Category Archives: Causation

Smillie, Eccleston-Turner and Cooper, ‘C-621/15 – W And Others v Sanofi Pasteur: An Example of Judicial Distortion and Indifference to Science’

Abstract This case commentary examines the CJEU’s recent decision in C-621/15 W and Others v Sanofi Pasteur MSD SNC [2017] ECR I. This commentary critically examines the decision through the lens of the cultural conflict between law and science. We argue that the CJEU’s decision reflects both a distortion of scientific knowledge and an improper […]

Emmanuel Voyiakis, ‘Causation and Opportunity in Tort’

Abstract This article shows that we can approach both ‘epistemic’ and ‘conceptual’ problems of causation in tort with the aid of a moral idea sketched out by HLA Hart and developed into a more general account by TM Scanlon. Applied to causation, that idea is that we may justify principles that require people to meet […]

Nicholas Hooper, ‘The Phenomenology of Medico-Legal Causation’

Abstract: The language of counterfactual causation employed from the bench obscures the analytical vacuity of the ‘but for’ test. This paper takes issue with the consistent recourse to ‘common sense’ as a methodological tool for determining the deeply complex issue of causality. Despite manifestly empty gestures to, eg, robust pragmatism, the current approach imposes the […]

Barbara Billauer, ‘The Causal Conundrum: Examining the Medical-Legal Disconnect in Toxic Tort Cases from a Cultural Perspective or How the Law Swallowed the Epidemiologist and Grew Long Legs and a Tail’

Abstract: The literature regarding the law-epidemiologic disconnect in causal proof is vast, non-conclusive and partisan. Some favor weakening the plaintiff’s burden in cases of ambiguous causation (when we don’t have enough objective scientific proof), even if bastardizing scientific requisites is necessary. Scientific purists, of course, object. Some suggest crafting novel legal causes of action, such […]

Lando and Schweizer, ‘Causality and Incentives with Multiple Tortfeasors’

Abstract: For a tortfeasor to be liable for a victim’s loss, the tortfeasor’s negligence must have caused the loss. In the context of multiple tortfeasors, this is generally taken to mean that but-for the tortfeasors negligence, the loss would not have occurred, given the acts by other tortfeasors. In the law and economics literature on […]

‘Rethinking Actual Causation in Tort Law’

“The concept of causation is central to myriad areas of tort law: a defendant commits simple battery only if she ‘intentionally causes bodily contact’ with another; she trespasses only if she ‘intentionally enters or causes tangible entry upon the land in possession of another’; she is liable for negligence only if she ‘causes personal injury […]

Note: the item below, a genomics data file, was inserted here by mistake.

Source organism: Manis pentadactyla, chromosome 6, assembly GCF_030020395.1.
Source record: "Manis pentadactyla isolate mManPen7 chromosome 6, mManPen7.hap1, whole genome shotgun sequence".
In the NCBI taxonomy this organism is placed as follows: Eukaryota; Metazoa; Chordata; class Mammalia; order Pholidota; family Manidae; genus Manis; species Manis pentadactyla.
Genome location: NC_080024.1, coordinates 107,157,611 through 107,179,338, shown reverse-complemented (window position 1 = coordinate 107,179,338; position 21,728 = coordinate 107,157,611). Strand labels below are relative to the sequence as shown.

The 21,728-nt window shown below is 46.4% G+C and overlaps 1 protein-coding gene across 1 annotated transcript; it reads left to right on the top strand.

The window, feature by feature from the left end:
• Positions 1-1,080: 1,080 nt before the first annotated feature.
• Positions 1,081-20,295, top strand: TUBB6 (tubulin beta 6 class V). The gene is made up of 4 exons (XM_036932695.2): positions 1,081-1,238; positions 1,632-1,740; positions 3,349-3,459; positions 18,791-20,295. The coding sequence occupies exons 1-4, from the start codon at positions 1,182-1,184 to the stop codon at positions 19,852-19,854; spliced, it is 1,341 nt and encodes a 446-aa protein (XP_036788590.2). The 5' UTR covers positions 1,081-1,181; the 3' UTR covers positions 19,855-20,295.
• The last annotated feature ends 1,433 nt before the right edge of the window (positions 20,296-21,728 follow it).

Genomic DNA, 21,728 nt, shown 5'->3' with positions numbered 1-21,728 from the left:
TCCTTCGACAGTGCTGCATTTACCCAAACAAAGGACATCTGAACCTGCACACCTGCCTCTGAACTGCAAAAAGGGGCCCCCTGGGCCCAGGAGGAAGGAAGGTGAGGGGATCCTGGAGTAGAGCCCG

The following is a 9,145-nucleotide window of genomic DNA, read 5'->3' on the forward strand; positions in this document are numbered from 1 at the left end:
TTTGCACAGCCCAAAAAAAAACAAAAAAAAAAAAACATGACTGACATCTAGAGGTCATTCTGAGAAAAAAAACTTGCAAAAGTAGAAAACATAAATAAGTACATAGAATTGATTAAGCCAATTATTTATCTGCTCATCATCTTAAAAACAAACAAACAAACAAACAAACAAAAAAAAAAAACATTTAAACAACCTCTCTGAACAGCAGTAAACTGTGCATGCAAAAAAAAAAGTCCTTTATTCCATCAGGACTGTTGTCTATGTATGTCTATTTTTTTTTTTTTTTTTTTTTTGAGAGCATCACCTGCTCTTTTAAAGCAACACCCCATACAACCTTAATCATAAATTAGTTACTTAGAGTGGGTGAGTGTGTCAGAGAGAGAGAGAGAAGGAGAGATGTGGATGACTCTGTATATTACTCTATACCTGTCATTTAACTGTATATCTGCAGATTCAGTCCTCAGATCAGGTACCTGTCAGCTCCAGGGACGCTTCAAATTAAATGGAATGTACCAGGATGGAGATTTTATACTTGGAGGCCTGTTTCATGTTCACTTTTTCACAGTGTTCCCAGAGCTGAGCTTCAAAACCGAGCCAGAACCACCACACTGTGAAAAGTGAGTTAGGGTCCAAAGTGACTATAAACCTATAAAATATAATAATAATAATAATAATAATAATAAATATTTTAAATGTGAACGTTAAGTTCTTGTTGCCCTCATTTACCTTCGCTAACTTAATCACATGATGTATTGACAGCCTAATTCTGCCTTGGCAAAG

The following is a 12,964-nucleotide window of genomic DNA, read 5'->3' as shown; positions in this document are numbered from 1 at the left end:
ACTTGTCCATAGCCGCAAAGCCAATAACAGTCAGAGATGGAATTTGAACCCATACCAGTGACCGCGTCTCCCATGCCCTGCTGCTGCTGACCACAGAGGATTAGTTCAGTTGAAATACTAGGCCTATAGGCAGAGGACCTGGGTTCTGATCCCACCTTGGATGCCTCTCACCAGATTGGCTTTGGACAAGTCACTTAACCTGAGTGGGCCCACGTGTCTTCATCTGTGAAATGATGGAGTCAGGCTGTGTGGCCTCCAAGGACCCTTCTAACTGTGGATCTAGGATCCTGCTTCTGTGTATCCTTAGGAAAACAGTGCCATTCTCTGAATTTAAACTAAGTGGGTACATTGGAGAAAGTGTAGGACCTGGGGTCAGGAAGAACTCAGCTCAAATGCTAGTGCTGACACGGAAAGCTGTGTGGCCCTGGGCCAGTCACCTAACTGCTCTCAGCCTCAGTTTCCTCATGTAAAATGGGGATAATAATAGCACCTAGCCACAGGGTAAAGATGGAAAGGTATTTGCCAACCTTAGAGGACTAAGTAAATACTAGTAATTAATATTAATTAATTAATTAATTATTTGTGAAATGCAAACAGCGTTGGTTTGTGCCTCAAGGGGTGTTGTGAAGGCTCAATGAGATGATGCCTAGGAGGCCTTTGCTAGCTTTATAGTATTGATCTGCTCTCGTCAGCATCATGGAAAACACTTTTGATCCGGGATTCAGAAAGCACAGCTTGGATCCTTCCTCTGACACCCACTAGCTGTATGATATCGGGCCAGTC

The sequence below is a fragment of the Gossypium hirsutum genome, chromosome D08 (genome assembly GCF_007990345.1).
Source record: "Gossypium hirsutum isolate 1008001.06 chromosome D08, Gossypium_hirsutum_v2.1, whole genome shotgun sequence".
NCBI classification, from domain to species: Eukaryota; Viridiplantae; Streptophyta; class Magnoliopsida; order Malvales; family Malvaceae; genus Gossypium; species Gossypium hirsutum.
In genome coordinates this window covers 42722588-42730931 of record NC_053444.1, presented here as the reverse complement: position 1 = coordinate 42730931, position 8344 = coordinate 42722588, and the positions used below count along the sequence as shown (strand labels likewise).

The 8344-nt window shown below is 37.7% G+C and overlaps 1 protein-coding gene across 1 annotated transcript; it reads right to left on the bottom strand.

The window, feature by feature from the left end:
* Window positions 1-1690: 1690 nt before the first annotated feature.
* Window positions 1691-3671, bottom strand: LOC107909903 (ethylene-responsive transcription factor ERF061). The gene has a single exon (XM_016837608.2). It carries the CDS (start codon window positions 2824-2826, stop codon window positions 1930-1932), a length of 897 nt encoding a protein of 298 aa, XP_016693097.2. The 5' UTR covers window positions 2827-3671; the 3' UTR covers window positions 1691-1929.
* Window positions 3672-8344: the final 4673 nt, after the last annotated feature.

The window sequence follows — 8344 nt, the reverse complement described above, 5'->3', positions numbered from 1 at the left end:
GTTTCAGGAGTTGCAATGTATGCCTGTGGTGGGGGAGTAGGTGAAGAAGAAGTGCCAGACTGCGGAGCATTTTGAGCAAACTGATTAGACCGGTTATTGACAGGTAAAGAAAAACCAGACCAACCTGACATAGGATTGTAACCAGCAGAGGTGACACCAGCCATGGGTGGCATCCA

Shahar Dillbary, ‘Sharing Externalities: The Surprising Value of Agreements to Commit Torts’

Abstract: This article focuses on agreements to commit or induce the commission of a tort. Examples include an agreement between factories to use a production process that would pollute a lake, or an agreement where one entices another to publish a false statement by promising to share the cost of the injury. Such agreements are […]

Lachlan Caunt, ‘Hows, Whys, and But-Fors: Theorizing, Comparing, and Solution Finding within the Principle of Material Contribution to Risk in the Law of Negligence’

Abstract: Material contribution to risk is a principle of tort causation; yet has never been applied. It may potentially violate all of the principles that underpin tort causation, whatever those principles may be. Alternately, it may simply be another conventional adaptation of tort causation to avoid manifest injustice. The supposition is that it will fall […]

Lachlan Caunt, ‘Say What You Mean, and Mean What You Say: Rebuilding the Building Blocks of But-For Causation’

Abstract: What does ‘causation’ actually mean? Is saying that an act ‘caused’ an outcome linked to an observable notion of cause and effect; or is such a statement based upon supposition and guesswork? This early draft article begins to break down and rebuild the term ‘causation’, and what is required to ‘prove’ a causal link […]

Anthony Sebok, ‘Actual Causation in the Second and Third Restatements: Or, the Expulsion of the Substantial Factor Test’

Abstract: This chapter contrasts the Restatement (Third) of Torts: Liability for Physical Harm’s Chapter Five (on Factual Cause) and Chapter Six (on Scope of Liability) with the treatment of causation in the Restatement (Second) of Torts’ Chapter 16 (‘Legal Cause’). It was written for a book on causation in both common law and civilian jurisdictions. […]